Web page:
Slow-starting city casino's credit rating downgraded
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Less than two months after it opened, the Rivers Casino has become a riskier bet for one prominent New York credit rating agency.
Standard & Poor's downgraded the credit rating for casino affiliate Holdings Gaming Borrower one notch yesterday, from B to B-minus, citing concerns about the Rivers' "weak operating performance" and its ability to meet debt service payments if there's no change in fortunes.
At the same time, the agency put Holdings Gaming on its CreditWatch, with negative implications, meaning there's about a 50 percent chance the rating could be dropped again.
The moves come as the North Shore casino, which opened with great fanfare Aug. 9, fails to produce revenues anywhere close to its own estimates or even those of the rating agency.
For the week of Sept. 14-20, the casino suffered its worst seven-day stretch since its opening, generating $3.6 million in gross terminal revenue on $45.1 million in wagers, ranking it seventh among the nine slots venues in the state. It continued a slide that began after a big opening week.
In its statement, Standard & Poor's said the casino earned about $20 million in gross terminal revenue in its first four weeks, or about $235 per slot machine per day. That's well below the $300 per slot machine expected by the rating agency.
While variables like holidays, games at Heinz Field, and even the weather can influence the numbers, the "observed performance is meaningfully weaker than our prior expectations," Standard & Poor's stated in downgrading the rating.
"It's not as if they're just marginally below [expectations]. They're meaningfully below," said Craig Parmelee, who manages Standard & Poor's gaming and lodging team.
Unless there's rapid improvement, the agency fears the casino may not produce enough revenue to meet its debt service obligations once it has exhausted interest reserve accounts set up to provide a cushion.
Standard & Poor's said a $97 million reserve account will be depleted during next year's first quarter, adding to the concerns about revenue performance. The agency said the casino faces debt service payments totaling more than $55 million next year before ballooning to about $75 million in 2011.
"The numbers we're seeing suggest a level of performance that would not allow the company to meet its obligations over time. In the absence of some pretty meaningful improvement, we're concerned that the company will not generate enough internal cash to meet its obligations," Mr. Parmelee said.
Casino officials declined comment on the downgrade yesterday but have said in the past they remained confident they could hit their own estimation of $427.8 million in gross terminal revenue in the first year of operation. They said they planned to implement a more aggressive promotional campaign and to increase tour bus traffic as a means of boosting play.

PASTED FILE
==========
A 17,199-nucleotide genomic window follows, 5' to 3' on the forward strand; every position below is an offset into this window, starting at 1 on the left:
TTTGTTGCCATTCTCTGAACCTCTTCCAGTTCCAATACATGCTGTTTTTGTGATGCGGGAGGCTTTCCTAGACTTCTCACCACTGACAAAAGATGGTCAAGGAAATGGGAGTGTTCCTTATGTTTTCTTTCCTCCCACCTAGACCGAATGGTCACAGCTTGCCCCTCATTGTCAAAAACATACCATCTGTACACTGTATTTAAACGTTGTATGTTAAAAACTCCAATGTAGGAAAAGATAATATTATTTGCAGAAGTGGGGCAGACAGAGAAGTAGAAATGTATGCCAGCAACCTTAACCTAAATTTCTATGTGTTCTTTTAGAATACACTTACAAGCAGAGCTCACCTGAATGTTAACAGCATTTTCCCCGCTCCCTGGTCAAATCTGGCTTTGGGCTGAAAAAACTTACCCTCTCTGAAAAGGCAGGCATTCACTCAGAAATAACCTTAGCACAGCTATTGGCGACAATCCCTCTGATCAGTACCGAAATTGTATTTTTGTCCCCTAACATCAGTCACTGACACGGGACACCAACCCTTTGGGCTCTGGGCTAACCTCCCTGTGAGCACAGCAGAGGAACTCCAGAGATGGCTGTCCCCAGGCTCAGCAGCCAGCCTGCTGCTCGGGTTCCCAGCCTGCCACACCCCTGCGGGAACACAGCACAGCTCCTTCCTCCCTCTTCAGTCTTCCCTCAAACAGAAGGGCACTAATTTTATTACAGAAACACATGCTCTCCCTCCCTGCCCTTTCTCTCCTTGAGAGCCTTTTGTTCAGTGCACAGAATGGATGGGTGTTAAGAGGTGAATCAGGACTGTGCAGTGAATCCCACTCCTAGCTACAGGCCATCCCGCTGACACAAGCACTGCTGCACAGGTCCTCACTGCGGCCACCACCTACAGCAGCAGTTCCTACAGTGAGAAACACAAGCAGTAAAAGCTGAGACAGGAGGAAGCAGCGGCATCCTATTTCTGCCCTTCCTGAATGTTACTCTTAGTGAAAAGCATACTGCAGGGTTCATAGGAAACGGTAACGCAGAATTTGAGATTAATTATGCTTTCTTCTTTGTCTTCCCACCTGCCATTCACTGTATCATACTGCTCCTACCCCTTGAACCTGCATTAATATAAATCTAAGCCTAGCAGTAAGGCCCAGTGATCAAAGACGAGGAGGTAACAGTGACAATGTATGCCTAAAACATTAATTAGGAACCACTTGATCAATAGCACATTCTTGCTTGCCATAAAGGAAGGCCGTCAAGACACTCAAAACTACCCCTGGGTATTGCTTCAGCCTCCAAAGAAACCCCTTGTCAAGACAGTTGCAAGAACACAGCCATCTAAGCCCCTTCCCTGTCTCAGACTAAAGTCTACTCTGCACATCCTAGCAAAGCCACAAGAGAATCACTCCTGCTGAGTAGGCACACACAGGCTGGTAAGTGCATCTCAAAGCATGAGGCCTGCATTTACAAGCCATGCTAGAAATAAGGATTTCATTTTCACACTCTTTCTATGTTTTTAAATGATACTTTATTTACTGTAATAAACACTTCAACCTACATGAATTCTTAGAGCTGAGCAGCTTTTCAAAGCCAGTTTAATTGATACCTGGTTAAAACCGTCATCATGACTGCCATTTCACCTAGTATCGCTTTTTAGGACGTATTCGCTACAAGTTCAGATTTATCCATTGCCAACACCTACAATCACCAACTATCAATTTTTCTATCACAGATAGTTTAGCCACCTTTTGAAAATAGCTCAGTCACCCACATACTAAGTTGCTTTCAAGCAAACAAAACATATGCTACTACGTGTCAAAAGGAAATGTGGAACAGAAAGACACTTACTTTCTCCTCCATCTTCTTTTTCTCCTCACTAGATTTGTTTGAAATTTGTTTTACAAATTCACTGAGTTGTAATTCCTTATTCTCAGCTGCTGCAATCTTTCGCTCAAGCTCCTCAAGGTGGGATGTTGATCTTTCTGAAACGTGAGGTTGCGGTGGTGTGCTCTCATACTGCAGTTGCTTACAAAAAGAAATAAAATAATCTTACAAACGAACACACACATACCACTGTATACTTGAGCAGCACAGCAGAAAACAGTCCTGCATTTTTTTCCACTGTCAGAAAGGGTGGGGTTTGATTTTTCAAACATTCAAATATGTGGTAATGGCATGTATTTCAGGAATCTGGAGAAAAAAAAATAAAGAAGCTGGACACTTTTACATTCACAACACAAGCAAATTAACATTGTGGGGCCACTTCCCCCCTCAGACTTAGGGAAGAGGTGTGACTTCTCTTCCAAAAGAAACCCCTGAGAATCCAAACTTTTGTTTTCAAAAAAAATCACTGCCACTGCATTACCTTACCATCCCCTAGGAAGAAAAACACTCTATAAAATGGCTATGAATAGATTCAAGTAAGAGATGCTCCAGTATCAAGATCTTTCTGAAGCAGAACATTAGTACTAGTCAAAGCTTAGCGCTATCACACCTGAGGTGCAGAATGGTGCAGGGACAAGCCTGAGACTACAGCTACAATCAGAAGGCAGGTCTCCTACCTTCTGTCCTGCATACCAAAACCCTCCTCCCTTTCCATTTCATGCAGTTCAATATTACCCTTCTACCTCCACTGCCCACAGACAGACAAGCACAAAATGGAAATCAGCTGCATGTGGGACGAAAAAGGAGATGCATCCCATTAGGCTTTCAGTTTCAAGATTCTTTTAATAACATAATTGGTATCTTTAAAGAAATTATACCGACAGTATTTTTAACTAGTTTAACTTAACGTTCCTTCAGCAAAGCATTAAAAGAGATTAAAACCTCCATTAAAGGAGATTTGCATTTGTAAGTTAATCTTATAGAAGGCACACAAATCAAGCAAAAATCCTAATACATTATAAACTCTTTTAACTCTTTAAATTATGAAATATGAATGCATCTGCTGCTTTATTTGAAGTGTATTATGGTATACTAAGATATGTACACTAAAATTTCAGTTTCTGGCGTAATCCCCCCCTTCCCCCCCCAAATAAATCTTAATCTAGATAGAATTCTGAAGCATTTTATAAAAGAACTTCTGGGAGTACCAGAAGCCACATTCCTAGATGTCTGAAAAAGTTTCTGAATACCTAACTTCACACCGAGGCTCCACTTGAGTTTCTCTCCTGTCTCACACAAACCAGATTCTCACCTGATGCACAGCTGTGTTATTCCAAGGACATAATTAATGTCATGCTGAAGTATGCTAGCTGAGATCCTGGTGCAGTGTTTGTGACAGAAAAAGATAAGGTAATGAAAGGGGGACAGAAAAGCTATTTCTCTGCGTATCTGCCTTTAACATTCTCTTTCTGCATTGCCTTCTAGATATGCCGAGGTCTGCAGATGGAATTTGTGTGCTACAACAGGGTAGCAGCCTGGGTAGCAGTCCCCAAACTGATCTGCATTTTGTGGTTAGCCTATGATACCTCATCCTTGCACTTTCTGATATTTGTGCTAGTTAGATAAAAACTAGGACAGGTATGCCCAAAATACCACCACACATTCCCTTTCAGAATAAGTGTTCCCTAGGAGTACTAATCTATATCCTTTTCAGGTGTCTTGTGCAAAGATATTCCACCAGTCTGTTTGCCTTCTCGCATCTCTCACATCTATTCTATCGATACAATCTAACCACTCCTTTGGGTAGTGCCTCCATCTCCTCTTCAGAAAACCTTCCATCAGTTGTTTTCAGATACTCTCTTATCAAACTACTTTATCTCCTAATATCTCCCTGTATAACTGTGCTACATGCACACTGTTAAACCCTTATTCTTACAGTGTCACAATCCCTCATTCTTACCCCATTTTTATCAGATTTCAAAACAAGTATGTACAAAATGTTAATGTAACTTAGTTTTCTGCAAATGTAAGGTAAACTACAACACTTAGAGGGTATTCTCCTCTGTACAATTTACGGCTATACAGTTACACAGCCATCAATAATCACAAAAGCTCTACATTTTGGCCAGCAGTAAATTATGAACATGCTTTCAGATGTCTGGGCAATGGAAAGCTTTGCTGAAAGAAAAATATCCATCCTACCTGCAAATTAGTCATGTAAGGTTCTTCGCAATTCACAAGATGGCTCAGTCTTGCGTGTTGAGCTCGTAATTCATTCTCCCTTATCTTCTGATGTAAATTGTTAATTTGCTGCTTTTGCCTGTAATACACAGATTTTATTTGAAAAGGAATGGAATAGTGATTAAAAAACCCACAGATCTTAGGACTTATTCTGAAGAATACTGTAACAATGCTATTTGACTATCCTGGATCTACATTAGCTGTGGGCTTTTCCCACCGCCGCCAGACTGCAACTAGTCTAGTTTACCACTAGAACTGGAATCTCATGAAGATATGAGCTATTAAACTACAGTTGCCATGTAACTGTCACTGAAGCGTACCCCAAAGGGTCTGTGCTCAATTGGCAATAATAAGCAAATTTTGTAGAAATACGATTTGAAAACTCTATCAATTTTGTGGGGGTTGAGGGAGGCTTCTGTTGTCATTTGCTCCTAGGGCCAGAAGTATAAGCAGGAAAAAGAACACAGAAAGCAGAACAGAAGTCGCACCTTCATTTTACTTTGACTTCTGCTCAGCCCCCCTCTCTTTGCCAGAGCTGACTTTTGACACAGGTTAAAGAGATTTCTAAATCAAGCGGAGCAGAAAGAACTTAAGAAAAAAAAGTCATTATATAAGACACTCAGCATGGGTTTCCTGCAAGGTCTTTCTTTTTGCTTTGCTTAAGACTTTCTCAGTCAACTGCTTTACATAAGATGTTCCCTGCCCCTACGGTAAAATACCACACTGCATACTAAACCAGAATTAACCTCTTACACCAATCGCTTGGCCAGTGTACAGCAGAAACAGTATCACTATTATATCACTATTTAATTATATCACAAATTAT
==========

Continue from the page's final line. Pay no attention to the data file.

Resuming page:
Standard & Poor's blamed the Rivers' weaker-than-expected start on several factors, including its urban location, competition from The Meadows Racetrack and Casino in Washington County and gambling venues in West Virginia, and traffic congestion, particularly during football games at Heinz Field.
Mr. Parmelee said it's "not atypical" for casinos to be downgraded so early in their lives. Generally speaking, about 30 percent of new casinos don't survive under their original capital structure. "In this economy that percentage may increase," he said.
"There tends to be a lot of debt on these properties. They make money, but a large share of that money goes to repay the debt," he said.
Mr. Parmelee would not predict whether he thought the Rivers Casino could reverse its fortunes, although he noted that it's usually harder to fix lower-than-anticipated revenues than other issues, like excessive spending.
"If you're making enough revenue, you can always adjust expenses accordingly. If you're not generating enough revenue, you need to drive more volume through the property, and that's more challenging," he said.
At B-minus, the Rivers' rating is already the equivalent of junk bond status, but that is not unusual for casinos. However, if the rating were to fall another notch to CCC, it would mean, at least as the rating agency sees these things, that the property would be "vulnerable" to default and would be dependent on favorable business, financial and economic conditions to meet timely payments related to debt.
The Rivers' weaker-than-expected performance also has attracted the attention of state Gaming Control Board members. Commissioner Ken McCabe said yesterday officials are reviewing the statistics and trying to determine why the casino is not performing up to expectations.
He said numbers at the state's nine casinos seem to be down across the board, adding there could be a number of factors at work, including the economy.
Asked if he is worried about the Rivers' slow start, Mr. McCabe replied, "I wouldn't say I'm worried, but I'm not an investor. If I were an investor and I got these numbers, I might be worried."
First Published September 29, 2009 12:00 am